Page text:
Maryland Attorney General Brian Frosh on Wednesday joined a coalition of 21 attorneys general in filing an amicus brief supporting Pennsylvania in its U.S. Supreme Court case defending mandated contraceptive coverage under Obamacare.
The attorneys general said in the brief filed in the case, Donald Trump et al v. Pennsylvania, that the Affordable Care Act’s requirement to cover birth-control coverage with no co-pay has benefited more than 62 million women.
“Access to affordable birth control is critical to the health, well-being and economic security of the states’ residents,” the coalition argued.
“The ACA is clear that cost-free contraceptive care and services is guaranteed,” Frosh said in a statement released Wednesday. “As long as the federal government continues to illegally ignore this requirement, Maryland will continue to take action to protect its residents and ensure access to contraception.”
The Trump administration issued rules in 2017 and 2018 allowing employers to ignore the ACA mandate and deny birth-control coverage to their employees due to religious or moral objections.
California, joined by Maryland and 12 other states, had obtained an injunction blocking the rules in those states. Pennsylvania and New Jersey obtained a nationwide injunction that stopped the regulations from going into effect while litigation was pending. Appeals courts upheld both injunctions.
The federal government, Little Sisters of the Poor, and March for Life then filed petitions for certiorari in the U.S. Supreme Court. The court granted the petitions in the Pennsylvania litigation. The petitions from the California litigation are pending.
In the brief filed in the Supreme Court case on Wednesday, the attorneys general argue that the states have a vested interest in providing women contraceptive coverage.
“Tens of thousands of women will lose their cost-free contraceptive coverage if employers are allowed to exempt themselves from the ACA requirement. This loss of coverage will result in a reliance on state-funded programs that will increase the states’ costs associated with the provision of reproductive healthcare, and will likely lead to an increase in unintended pregnancies,” according to Frosh’s statement.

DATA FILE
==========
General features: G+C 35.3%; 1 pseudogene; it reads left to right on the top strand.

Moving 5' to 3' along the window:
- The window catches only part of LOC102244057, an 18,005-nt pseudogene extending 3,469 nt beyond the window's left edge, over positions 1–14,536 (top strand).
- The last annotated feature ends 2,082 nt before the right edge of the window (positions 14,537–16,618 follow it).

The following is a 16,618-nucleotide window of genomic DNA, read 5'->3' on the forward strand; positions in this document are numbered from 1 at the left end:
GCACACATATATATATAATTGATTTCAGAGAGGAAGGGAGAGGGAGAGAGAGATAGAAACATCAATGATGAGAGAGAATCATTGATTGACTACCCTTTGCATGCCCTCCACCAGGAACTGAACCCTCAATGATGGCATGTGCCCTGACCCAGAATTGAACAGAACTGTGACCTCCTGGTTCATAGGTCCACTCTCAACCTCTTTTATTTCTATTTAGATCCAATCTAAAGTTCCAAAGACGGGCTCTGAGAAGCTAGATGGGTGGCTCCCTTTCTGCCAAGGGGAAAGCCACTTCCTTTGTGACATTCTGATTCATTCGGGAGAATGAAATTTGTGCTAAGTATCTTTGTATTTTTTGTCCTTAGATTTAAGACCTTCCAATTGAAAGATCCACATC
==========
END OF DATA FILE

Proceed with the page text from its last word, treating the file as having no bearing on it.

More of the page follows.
Planned Parenthood Federation of America has backed the lawsuit. “It is deeply concerning that, in 2020, we are still debating whether people can access birth control – health care that nine in 10 women will use in our lifetimes,” Jacqueline Ayers, the organization’s vice president for government relations and public policy, said in January. “These rules are not about health care, they are an ideological attack on our health and rights led by the Trump-Pence administration and anti-reproductive health politicians across the country, and it’s alarming the Supreme Court has taken the case.”
But the U.S. Department of Justice has argued in a statement that the lawsuit is about freedom of religion. “Religious organizations should not be forced to violate their mission and deeply held beliefs.”
In addition to Frosh, the attorneys general filing the brief are from California, Colorado, Connecticut, Delaware, the District of Columbia, Hawaii, Illinois, Maine, Massachusetts, Michigan, Minnesota, Nevada, New Mexico, New York, North Carolina, Oregon, Rhode Island, Vermont, Virginia and Washington.